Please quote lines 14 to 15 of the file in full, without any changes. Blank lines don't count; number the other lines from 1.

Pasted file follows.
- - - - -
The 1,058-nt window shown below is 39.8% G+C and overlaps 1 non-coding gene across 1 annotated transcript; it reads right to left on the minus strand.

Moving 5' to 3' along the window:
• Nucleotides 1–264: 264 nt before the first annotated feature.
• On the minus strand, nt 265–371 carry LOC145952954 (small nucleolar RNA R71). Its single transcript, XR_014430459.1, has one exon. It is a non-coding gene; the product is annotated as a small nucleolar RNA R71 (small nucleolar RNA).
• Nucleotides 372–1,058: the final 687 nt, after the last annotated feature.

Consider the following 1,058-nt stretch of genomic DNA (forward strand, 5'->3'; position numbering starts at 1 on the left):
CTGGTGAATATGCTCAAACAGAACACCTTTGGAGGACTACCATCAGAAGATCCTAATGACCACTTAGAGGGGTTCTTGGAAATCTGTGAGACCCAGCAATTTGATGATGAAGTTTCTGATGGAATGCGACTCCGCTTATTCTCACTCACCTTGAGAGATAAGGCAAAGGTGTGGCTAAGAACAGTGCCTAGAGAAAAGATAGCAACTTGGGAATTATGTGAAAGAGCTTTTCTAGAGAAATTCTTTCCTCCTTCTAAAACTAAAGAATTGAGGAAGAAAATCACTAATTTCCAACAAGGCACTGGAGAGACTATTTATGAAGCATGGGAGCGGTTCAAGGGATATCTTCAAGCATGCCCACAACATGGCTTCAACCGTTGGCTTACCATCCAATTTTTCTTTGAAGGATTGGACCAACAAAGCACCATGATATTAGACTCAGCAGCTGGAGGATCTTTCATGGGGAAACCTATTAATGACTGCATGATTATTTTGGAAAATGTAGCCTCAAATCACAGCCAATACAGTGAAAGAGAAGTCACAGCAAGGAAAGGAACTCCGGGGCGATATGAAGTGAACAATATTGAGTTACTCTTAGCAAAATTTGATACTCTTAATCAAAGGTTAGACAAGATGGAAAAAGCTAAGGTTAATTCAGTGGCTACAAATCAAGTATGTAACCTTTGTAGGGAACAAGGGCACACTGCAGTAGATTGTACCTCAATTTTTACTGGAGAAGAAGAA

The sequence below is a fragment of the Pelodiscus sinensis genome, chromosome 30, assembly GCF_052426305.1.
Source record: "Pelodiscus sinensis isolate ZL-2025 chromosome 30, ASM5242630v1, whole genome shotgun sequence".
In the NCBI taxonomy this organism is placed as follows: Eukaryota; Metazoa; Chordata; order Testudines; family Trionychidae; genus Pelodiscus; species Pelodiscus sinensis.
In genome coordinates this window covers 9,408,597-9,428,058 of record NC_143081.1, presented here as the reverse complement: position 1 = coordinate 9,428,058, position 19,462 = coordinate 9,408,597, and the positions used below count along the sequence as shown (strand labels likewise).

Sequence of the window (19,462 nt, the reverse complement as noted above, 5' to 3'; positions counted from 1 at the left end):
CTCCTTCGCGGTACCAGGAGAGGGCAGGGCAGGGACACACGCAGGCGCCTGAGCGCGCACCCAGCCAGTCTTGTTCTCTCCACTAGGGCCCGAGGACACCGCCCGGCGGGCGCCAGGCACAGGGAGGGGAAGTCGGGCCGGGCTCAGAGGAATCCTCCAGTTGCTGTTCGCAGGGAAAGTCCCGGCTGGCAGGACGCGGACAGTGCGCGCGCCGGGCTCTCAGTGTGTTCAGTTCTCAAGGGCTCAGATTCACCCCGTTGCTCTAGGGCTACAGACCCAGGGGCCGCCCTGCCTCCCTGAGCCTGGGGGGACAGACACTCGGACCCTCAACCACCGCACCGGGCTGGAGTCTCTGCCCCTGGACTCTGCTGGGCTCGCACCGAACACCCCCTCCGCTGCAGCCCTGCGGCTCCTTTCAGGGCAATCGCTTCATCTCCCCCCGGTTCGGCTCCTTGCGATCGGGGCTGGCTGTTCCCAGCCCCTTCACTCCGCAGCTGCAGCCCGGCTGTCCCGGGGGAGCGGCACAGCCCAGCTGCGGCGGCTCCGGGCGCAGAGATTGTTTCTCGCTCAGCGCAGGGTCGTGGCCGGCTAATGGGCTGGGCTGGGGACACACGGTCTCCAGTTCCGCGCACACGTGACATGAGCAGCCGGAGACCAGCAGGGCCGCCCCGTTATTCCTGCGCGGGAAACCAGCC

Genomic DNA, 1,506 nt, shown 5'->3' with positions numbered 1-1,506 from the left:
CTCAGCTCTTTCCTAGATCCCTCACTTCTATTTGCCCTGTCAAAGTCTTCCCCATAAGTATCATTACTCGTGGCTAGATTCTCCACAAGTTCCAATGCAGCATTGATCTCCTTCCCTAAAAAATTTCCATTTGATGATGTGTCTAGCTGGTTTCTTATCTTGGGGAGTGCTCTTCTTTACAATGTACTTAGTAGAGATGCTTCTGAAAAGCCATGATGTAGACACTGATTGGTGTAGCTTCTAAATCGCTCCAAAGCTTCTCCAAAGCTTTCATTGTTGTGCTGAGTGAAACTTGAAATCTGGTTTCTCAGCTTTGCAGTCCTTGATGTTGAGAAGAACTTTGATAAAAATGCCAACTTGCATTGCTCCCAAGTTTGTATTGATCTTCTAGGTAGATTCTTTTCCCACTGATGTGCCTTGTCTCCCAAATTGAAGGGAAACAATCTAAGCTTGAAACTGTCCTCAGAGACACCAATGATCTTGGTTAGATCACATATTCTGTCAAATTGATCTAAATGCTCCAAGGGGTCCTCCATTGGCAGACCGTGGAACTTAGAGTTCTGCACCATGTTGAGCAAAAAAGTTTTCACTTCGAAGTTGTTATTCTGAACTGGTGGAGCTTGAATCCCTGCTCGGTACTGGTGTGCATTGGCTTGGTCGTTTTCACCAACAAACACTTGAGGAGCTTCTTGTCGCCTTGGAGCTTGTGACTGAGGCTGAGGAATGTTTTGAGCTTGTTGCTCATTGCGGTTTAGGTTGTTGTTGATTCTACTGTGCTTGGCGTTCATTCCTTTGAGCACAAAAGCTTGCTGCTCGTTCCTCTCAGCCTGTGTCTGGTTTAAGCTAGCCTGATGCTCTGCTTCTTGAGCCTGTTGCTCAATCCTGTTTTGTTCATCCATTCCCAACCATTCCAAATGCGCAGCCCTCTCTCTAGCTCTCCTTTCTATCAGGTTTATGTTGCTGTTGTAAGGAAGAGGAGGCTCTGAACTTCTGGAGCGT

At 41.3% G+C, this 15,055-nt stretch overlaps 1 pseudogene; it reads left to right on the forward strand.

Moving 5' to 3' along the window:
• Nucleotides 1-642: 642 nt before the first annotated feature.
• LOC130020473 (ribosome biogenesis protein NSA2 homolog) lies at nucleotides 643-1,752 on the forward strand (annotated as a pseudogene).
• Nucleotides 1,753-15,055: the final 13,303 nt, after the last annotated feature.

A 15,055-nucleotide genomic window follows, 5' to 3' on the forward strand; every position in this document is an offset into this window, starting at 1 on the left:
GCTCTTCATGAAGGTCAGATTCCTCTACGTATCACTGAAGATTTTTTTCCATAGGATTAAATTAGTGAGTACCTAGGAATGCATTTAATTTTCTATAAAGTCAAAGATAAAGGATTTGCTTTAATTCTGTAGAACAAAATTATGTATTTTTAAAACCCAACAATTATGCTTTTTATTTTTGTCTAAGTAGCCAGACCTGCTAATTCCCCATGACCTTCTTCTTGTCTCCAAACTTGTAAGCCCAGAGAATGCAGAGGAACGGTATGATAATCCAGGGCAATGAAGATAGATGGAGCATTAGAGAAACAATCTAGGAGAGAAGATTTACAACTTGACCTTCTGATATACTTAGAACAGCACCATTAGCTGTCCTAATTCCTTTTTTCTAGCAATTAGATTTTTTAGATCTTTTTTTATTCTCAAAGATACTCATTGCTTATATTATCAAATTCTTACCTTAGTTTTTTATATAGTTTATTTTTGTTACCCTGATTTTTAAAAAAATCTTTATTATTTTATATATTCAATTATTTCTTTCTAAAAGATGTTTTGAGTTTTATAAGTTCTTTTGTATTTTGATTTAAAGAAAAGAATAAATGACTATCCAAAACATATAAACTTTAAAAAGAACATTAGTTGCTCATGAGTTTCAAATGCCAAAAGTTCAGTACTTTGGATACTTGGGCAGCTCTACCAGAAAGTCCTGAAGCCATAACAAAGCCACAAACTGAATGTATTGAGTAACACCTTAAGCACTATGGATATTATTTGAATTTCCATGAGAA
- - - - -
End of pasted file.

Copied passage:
Genomic DNA, 1,506 nt, shown 5'->3' with positions numbered 1-1,506 from the left:
CTCAGCTCTTTCCTAGATCCCTCACTTCTATTTGCCCTGTCAAAGTCTTCCCCATAAGTATCATTACTCGTGGCTAGATTCTCCACAAGTTCCAATGCAGCATTGATCTCCTTCCCTAAAAAATTTCCATTTGATGATGTGTCTAGCTGGTTTCTTATCTTGGGGAGTGCTCTTCTTTACAATGTACTTAGTAGAGATGCTTCTGAAAAGCCATGATGTAGACACTGATTGGTGTAGCTTCTAAATCGCTCCAAAGCTTCTCCAAAGCTTTCATTGTTGTGCTGAGTGAAACTTGAAATCTGGTTTCTCAGCTTTGCAGTCCTTGATGTTGAGAAGAACTTTGATAAAAATGCCAACTTGCATTGCTCCCAAGTTTGTATTGATCTTCTAGGTAGATTCTTTTCCCACTGATGTGCCTTGTCTCCCAAATTGAAGGGAAACAATCTAAGCTTGAAACTGTCCTCAGAGACACCAATGATCTTGGTTAGATCACATATTCTGTCAAATTGATCTAAATGCTCCAAGGGGTCCTCCATTGGCAGACCGTGGAACTTAGAGTTCTGCACCATGTTGAGCAAAAAAGTTTTCACTTCGAAGTTGTTATTCTGAACTGGTGGAGCTTGAATCCCTGCTCGGTACTGGTGTGCATTGGCTTGGTCGTTTTCACCAACAAACACTTGAGGAGCTTCTTGTCGCCTTGGAGCTTGTGACTGAGGCTGAGGAATGTTTTGAGCTTGTTGCTCATTGCGGTTTAGGTTGTTGTTGATTCTACTGTGCTTGGCGTTCATTCCTTTGAGCACAAAAGCTTGCTGCTCGTTCCTCTCAGCCTGTGTCTGGTTTAAGCTAGCCTGATGCTCTGCTTCTTGAGCCTGTTGCTCAATCCTGTTTTGTTCATCCATTCCCAACCATTCCAAATGCGCAGCCCTCTCTCTAGCTCTCCTTTCTATCAGGTTTATGTTGCTGTTGTAAGGAAGAGGAGGCTCTGAACTTCTGGAGCGT